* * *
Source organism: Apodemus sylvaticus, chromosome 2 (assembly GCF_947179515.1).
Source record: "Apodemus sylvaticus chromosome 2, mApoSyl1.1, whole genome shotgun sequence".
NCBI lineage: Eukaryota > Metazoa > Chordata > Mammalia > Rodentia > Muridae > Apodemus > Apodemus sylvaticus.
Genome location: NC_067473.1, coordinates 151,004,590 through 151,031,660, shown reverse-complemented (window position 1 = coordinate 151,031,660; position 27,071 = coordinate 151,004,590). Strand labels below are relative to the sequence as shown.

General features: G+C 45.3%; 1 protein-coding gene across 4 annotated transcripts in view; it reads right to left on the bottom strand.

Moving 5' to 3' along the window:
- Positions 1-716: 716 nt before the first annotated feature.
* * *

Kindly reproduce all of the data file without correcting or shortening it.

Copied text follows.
Source organism: Apodemus sylvaticus, chromosome 2 (assembly GCF_947179515.1).
Source record: "Apodemus sylvaticus chromosome 2, mApoSyl1.1, whole genome shotgun sequence".
NCBI lineage: Eukaryota > Metazoa > Chordata > Mammalia > Rodentia > Muridae > Apodemus > Apodemus sylvaticus.
Genome location: NC_067473.1, coordinates 151,004,590 through 151,031,660, shown reverse-complemented (window position 1 = coordinate 151,031,660; position 27,071 = coordinate 151,004,590). Strand labels below are relative to the sequence as shown.

General features: G+C 45.3%; 1 protein-coding gene across 4 annotated transcripts in view; it reads right to left on the bottom strand.

Moving 5' to 3' along the window:
- Positions 1-716: 716 nt before the first annotated feature.